Monday, October 15, 2007


From Stephen Smith's New York Times review:

Brass intonation, mostly secure throughout, fell apart during the familiar opening toccata of Monteverdi’s opera “Orfeo.” Execution improved when the trumpeters switched to cornettos, narrow wooden horns that provided more flexibility but less heft. For anyone seeking an explanation for the invention of the modern trumpet, here it was.


Steve said...

You know, when I wrote that final line, I meant it absolutely, positively objectively -- "here was music whose execution necessitated the invention of a new tool by which to better realize it." The notion that it could also be read as a snarky barb toward these particular players never even crossed my mind, I assure you! (The cornetto playing really was first-rate.)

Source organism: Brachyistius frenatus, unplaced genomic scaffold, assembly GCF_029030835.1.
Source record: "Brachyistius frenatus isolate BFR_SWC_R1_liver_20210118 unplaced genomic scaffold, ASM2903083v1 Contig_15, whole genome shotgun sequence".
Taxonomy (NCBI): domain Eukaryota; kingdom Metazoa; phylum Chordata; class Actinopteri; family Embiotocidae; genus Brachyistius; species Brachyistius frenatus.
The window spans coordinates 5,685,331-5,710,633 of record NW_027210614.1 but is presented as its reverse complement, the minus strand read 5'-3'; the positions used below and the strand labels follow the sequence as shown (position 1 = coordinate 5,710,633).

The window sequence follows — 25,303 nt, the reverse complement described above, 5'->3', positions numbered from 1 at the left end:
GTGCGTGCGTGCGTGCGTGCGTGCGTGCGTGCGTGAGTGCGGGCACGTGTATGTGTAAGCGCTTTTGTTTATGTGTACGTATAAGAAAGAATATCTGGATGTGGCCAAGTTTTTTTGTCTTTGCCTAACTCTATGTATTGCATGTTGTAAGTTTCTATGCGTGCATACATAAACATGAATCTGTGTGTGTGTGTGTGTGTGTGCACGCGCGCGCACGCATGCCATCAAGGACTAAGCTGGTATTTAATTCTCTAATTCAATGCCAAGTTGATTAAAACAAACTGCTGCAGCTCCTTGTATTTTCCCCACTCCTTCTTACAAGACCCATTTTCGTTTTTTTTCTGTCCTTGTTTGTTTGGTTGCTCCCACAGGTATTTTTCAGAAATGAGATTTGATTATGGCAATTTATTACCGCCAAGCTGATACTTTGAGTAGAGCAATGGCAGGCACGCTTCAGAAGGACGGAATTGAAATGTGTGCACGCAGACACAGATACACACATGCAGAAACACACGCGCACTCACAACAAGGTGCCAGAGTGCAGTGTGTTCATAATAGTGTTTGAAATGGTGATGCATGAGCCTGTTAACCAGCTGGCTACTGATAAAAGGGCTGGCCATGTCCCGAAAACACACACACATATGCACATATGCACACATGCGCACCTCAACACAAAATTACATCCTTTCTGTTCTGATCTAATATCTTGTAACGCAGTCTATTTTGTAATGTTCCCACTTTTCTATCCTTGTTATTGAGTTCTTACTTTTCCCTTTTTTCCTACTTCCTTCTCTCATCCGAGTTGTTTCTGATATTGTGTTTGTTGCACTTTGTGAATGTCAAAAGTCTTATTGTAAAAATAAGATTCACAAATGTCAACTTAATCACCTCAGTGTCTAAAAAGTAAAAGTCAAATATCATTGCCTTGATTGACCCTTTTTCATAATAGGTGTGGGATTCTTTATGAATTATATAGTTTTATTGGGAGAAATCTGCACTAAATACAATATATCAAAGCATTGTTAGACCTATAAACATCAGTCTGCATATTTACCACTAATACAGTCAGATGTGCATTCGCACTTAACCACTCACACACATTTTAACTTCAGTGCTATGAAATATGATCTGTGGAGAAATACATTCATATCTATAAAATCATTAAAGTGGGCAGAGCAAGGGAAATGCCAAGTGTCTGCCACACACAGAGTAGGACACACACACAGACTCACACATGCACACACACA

Scott Spiegelberg said...

I can see that. But I'd also argue that the modern trumpet has its own limitations with regard to Monteverdi. It is so much harder to create a variety of articulations on the piccolo trumpet than on the cornetto, and even the Toccata sounds better when the articulation isn't monolithic.